The Austin Writers Meetup Group Message Board › Seeking input on bat documentary
I'm hoping to get some feedback on a 52-minute documentary I'm finishing up on the colony of bats under Austin's Congress Avenue. If anyone out there is interested in viewing the film and giving me some input, I'd be very appreciative. Please let me know and I can organize a screening, or get you a DVD.
Here's the story:
Hundreds of people line up on the Congress Avenue Bridge in Austin on summer nights. Below, on the lawn next to the bridge, families snuggle up on blankets and eat snacks. The mood is relaxed, even a little zany. Some know exactly what to expect, others don’t have a clue. They’re awaiting one of the most spectacular attractions in Texas—the emergence of 1.5 million Mexican Free-tailed bats. The bats bring in millions of tourism dollars to the city. They’re also a key part of what makes Austin unique and weird.
But how did the bats get here—one of Austin's busiest bridges? And what kind of reception did they get on their arrival? The film tells the story of how the bats settled into the bridge three decades ago and were met with hostility from residents fearful of bat attacks and rabies. When the city threatened to exterminate the colony as a health measure, a zealous biologist named Merlin Tuttle moved to Austin and persuaded officials to save the bats from destruction.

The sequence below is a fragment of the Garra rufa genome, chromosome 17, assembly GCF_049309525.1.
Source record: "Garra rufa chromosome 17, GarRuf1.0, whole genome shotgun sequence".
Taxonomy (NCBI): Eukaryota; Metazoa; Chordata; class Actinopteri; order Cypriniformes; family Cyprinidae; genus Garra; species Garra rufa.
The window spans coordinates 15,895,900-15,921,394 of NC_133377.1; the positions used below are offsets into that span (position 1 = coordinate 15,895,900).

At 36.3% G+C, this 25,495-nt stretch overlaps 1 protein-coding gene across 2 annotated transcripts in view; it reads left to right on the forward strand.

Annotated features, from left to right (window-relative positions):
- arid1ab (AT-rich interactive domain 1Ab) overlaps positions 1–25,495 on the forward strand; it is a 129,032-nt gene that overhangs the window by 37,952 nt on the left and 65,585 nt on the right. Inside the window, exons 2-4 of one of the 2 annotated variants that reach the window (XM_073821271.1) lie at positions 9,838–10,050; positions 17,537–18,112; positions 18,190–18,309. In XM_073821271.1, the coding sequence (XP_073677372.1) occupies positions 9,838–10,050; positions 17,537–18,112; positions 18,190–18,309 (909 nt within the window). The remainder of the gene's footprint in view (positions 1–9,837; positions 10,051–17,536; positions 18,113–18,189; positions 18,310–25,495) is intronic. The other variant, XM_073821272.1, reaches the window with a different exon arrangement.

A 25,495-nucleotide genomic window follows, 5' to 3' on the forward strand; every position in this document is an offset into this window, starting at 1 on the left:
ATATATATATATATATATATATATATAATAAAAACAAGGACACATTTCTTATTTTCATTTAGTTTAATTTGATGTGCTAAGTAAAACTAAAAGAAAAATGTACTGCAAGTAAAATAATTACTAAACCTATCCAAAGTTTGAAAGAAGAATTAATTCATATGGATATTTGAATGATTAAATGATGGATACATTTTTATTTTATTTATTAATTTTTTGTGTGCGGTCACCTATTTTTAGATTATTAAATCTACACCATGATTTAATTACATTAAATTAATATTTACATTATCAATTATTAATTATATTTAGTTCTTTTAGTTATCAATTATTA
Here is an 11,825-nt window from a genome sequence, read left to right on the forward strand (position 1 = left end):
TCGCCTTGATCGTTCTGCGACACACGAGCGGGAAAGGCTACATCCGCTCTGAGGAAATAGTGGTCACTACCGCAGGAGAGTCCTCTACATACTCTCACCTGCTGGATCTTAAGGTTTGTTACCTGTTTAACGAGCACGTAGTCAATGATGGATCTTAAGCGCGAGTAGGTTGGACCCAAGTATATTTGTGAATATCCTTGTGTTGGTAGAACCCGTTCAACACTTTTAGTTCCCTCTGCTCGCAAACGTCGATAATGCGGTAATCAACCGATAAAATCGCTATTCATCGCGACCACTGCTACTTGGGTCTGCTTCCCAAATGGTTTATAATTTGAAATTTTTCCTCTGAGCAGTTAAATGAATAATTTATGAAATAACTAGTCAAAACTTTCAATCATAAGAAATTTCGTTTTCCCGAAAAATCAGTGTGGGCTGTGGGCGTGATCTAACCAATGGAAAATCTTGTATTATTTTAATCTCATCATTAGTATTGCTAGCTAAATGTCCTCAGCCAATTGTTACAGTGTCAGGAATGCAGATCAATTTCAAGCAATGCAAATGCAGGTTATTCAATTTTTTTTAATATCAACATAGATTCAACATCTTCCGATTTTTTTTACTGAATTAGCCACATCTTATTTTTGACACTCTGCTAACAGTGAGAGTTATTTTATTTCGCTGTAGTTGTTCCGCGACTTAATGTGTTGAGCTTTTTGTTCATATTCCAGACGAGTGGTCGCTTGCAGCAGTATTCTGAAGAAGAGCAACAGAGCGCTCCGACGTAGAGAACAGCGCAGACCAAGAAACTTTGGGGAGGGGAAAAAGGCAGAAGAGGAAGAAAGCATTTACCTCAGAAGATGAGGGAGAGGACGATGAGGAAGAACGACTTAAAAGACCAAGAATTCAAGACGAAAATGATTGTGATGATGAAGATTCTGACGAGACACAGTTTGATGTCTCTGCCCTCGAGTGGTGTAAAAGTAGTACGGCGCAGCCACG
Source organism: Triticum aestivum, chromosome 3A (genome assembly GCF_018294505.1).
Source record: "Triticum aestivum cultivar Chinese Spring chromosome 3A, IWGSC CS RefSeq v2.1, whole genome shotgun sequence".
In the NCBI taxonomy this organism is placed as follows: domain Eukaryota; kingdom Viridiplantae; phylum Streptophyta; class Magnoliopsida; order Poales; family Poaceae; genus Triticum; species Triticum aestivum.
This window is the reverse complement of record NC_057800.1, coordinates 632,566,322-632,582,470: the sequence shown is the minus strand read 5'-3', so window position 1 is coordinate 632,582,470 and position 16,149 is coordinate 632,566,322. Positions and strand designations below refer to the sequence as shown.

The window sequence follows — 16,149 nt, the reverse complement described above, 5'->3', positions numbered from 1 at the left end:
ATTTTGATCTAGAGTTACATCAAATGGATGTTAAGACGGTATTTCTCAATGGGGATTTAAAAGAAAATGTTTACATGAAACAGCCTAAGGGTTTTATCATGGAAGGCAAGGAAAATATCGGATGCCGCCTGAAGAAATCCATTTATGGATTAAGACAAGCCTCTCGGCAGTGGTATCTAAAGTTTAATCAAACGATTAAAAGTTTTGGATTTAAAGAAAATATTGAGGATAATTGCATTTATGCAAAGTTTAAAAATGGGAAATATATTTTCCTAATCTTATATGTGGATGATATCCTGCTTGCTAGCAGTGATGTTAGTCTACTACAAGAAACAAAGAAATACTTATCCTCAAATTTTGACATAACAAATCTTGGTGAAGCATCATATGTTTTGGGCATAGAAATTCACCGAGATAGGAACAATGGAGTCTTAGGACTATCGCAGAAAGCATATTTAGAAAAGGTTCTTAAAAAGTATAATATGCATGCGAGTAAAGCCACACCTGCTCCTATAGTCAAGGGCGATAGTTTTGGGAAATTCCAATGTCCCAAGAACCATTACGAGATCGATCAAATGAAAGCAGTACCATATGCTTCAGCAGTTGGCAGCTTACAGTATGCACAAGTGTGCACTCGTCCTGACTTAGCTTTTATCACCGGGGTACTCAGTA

The bats began moving into the bridge in the 1980s, after a bridge reconstruction leaves gaps between beams that create ideal roosting habitat. The “bat invasion” creates a media hoopla and the headlines attract the attention of Tuttle, a bat researcher in Milwaukee. Tuttle watches Austin’s bat drama unfold from Milwaukee, where he reads unfavorable articles about the colony. The film delves into Tuttle’s background, including his life exploring remote bat caves, and his work to stop the destruction of bat habitat.
Tuttle risks his career and reputation to found a global bat conservation group at a time when bats are mostly feared in the world. He moves to Austin, which Tuttle believes has become the center of “worldwide bad bat publicity”. There, he faces opposition from residents who want to exterminate the colony. Talking up bats to anyone who will listen, he persuades locals of the bats’ benefits. Tuttle, a pioneering bat photographer whose images have been extensively published in National Geographic, uses his photos to change the public's perception of bats—from scary disease carriers to desirable creatures who eat moths and mosquitoes.
As Tuttle succeeds in preserving the colony, a strange thing happens: the bats are transformed into a cultural icon. Locals hold bat festivals and down "batini" drinks, students cheer the bat as their mascot, and tourists take sunset cruises to watch the bats emerge. Locals take a stab at explaining the city’s omnipresent slogan, “Keep Austin Weird” and how the strangeness of having a bat colony could only work in Austin.
Thanks, and I look forward to hearing from you,